Sign in with
Sign up | Sign in
Your question

Why are my temps the same after upgrading case?

Last response: in Components
Share
August 3, 2012 3:20:55 PM

Last night I took all the components out of my roswell challenger and put it into a NZXT phantom. My temps were always good, but I wanted them better. My GPU sat idle at about 38-40 and my CPU 33-35. The phantom is supposed to have better airflow and bigger fans so I thought it would for sure lower my temps. After cable managing all my wires to the best I could, my CPU sits at 35 while my GPU sits at 40. I can't seem to find a reason why a bigger and better pc case wouldn't alter the temps in the slightest. Any reasons why this may be? Oh and I'm using Speccy for temp readings.

More about : temps upgrading case

a c 248 ) Power supply
August 3, 2012 3:24:57 PM

What was the ambient (room) temperature when you recorded the temperatures for each case?
m
0
l
a b ) Power supply
August 3, 2012 8:31:41 PM

They havent changed because you have changed anything on thier cooling solutions. Thier heatsinks, fans, and fanspeeds are still the same thus they are running at the same temperature as before. This shows you had adequate cooling before the new case - at idle.

Did you do any testing under load?
m
0
l
Related resources
a c 276 ) Power supply
August 3, 2012 8:45:17 PM

Idle temperatures are meaningless comparisons. The temperature of the air in the case at idle is going to be very very close to the temperature of the air outside the case, you just aren't generating much heat that needs to be dealt with, so improving airflow through the case can't bring temperatures any lower if it was already the same inside and outside.

Load temps are the only really controllable ones, and the only ones that really matter. At load you are dealing with a couple hundred watts of heat being dissipated so the case ambient temp might get 10 C above the outside air, and moving to a better ventilated case might bring that difference down to only 7 C, which will only result in a 3 C drop in CPU and GPU temperature which is hard to measure precisely due to room temperature variations.

The only time changing cases will really help is if you go from a really crappy case(some dells and HPs with only a single fan) to a large well ventilated case. Imagine going from a crappy HP mid tower to a HAF X, but if you don't have large power hungry hardware in there that single fan was likely sufficient anyway so you would still see a minor difference.
m
0
l
August 10, 2012 7:45:29 PM

JohnnyLucky said:
What was the ambient (room) temperature when you recorded the temperatures for each case?
Sorry I didn't respond, my email didn't notify me of anyone answering the question and I just assumed no one helped. It was probably 76 in the room. I realize now from the posts above this one that bigger case =/= better temps so I'm at ease now. Thanks anyways.
m
0
l
August 10, 2012 7:47:53 PM

popatim said:
They havent changed because you have changed anything on thier cooling solutions. Thier heatsinks, fans, and fanspeeds are still the same thus they are running at the same temperature as before. This shows you had adequate cooling before the new case - at idle.

Did you do any testing under load?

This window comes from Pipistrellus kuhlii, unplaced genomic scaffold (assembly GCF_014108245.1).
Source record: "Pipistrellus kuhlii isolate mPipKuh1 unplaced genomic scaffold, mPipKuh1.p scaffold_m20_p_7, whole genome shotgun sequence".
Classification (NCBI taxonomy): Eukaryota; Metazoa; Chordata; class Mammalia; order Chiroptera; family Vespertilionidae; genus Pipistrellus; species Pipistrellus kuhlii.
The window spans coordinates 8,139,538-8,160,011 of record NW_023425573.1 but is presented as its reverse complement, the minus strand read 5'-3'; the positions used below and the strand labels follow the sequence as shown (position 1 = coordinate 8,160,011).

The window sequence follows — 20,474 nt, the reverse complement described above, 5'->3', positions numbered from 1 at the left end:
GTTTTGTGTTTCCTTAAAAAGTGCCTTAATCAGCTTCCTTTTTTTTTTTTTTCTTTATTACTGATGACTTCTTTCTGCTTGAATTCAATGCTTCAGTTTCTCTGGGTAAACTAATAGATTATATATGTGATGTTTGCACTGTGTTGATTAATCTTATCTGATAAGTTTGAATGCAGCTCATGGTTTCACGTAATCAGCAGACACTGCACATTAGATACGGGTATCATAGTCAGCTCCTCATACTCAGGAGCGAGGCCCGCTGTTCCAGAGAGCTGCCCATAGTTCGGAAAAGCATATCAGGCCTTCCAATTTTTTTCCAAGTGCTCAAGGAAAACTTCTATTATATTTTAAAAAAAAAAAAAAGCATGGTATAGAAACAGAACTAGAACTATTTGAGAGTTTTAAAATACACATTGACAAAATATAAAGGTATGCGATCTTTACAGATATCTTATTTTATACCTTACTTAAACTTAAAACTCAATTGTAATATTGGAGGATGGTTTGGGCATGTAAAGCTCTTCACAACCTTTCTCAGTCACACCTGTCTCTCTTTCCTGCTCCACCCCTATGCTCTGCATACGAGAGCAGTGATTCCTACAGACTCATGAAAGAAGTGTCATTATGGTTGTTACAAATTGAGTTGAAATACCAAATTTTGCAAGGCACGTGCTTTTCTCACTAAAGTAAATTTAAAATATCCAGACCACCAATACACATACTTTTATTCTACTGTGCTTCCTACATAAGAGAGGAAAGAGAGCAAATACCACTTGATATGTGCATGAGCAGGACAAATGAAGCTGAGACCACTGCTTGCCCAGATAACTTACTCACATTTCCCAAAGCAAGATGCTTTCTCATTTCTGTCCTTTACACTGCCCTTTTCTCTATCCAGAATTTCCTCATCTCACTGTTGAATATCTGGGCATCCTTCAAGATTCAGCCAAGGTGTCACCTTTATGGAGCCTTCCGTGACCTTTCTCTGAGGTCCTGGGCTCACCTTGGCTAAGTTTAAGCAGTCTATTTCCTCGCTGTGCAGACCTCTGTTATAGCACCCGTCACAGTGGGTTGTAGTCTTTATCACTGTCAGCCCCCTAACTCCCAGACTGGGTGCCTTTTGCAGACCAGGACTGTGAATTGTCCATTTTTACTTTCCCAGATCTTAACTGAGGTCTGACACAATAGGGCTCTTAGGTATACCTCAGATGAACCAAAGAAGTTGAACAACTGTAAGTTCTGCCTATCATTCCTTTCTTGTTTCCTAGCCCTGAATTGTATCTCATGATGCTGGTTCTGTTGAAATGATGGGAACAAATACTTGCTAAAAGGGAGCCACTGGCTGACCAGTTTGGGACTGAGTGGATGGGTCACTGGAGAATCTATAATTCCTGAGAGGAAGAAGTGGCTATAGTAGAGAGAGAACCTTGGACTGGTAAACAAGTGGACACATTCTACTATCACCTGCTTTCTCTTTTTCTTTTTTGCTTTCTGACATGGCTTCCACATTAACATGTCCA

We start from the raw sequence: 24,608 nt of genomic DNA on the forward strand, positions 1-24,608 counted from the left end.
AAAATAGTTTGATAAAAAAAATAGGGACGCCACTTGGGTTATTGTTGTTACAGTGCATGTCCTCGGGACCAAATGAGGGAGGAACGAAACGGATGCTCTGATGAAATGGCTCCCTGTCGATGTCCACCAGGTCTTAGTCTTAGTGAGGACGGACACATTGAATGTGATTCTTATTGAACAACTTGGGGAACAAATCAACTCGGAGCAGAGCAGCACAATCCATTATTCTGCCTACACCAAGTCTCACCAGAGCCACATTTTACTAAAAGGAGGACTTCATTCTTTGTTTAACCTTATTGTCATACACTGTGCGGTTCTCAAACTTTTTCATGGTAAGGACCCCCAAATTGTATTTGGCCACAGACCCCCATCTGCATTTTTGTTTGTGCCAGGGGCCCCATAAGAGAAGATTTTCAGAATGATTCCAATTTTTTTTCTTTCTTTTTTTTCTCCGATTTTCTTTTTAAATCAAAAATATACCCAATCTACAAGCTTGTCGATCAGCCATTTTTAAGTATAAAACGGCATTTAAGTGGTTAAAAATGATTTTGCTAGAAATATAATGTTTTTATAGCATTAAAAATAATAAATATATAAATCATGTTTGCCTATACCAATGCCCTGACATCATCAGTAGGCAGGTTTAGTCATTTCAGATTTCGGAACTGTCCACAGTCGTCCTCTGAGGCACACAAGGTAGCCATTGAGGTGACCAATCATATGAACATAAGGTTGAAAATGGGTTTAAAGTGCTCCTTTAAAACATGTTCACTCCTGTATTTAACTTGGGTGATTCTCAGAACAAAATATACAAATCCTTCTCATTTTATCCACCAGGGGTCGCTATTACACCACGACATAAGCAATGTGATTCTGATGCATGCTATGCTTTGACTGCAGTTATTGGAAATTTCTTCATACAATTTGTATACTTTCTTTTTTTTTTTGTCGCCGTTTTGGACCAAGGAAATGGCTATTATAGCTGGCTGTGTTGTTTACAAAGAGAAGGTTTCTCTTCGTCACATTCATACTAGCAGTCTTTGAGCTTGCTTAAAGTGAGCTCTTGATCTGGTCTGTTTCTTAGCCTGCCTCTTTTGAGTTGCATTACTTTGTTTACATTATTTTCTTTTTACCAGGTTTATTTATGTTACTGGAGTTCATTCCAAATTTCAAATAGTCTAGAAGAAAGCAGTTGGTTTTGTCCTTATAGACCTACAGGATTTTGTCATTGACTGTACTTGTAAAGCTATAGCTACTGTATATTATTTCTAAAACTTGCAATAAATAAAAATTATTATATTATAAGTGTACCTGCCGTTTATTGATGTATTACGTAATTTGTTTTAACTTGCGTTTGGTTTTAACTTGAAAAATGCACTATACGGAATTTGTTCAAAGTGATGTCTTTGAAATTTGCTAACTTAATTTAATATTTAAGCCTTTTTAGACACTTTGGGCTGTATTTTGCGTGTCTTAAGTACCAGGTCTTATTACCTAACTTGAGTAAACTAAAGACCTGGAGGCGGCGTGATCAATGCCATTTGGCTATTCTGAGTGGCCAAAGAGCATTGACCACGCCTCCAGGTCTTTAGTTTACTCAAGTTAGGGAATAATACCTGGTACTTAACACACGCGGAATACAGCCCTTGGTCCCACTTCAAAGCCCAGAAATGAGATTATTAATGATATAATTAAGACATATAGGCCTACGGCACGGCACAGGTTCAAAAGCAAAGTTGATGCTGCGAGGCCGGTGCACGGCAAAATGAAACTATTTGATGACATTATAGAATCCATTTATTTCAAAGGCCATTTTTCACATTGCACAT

Again, sorry I didn't respond in time. And I did not know that. I had just assumed that since the case had bigger and more fans that it would cool it more. Good to know though.

I haven't done any stress tests. Should I?
m
0
l
August 10, 2012 7:50:53 PM

hunter315 said:
Idle temperatures are meaningless comparisons. The temperature of the air in the case at idle is going to be very very close to the temperature of the air outside the case, you just aren't generating much heat that needs to be dealt with, so improving airflow through the case can't bring temperatures any lower if it was already the same inside and outside.

Load temps are the only really controllable ones, and the only ones that really matter. At load you are dealing with a couple hundred watts of heat being dissipated so the case ambient temp might get 10 C above the outside air, and moving to a better ventilated case might bring that difference down to only 7 C, which will only result in a 3 C drop in CPU and GPU temperature which is hard to measure precisely due to room temperature variations.

The only time changing cases will really help is if you go from a really crappy case(some dells and HPs with only a single fan) to a large well ventilated case. Imagine going from a crappy HP mid tower to a HAF X, but if you don't have large power hungry hardware in there that single fan was likely sufficient anyway so you would still see a minor difference.
Oh okay. Kind of a bummer that I switched cases then, but for only 40 bucks extra, the case is definitely worth it from the aesthetics alone even if the temp advantages are lesser. Quick question if you come back to this thread, why would anyone upgrade their cases then besides the obvious reason of space? It seems by what you said that the low end cases won't have much in difference cooling wise than a more expensive case.
m
0
l
August 10, 2012 8:15:57 PM

The comuter cases now has basiclly the same priniccpal. They have two stages on cooling the computer insides. They draw air from outside to inside by using front facing case fan and maybe a side fan. The cpu cooling system will grab the air and blow it over the cpu to make the temperatures lower and draw the heat to back of the case or to the top.

If you bought a computer case with the power supply at the top of the case. This will prevent air from escaping. The air will get trap between the heatsink and power supply.
m
0
l
!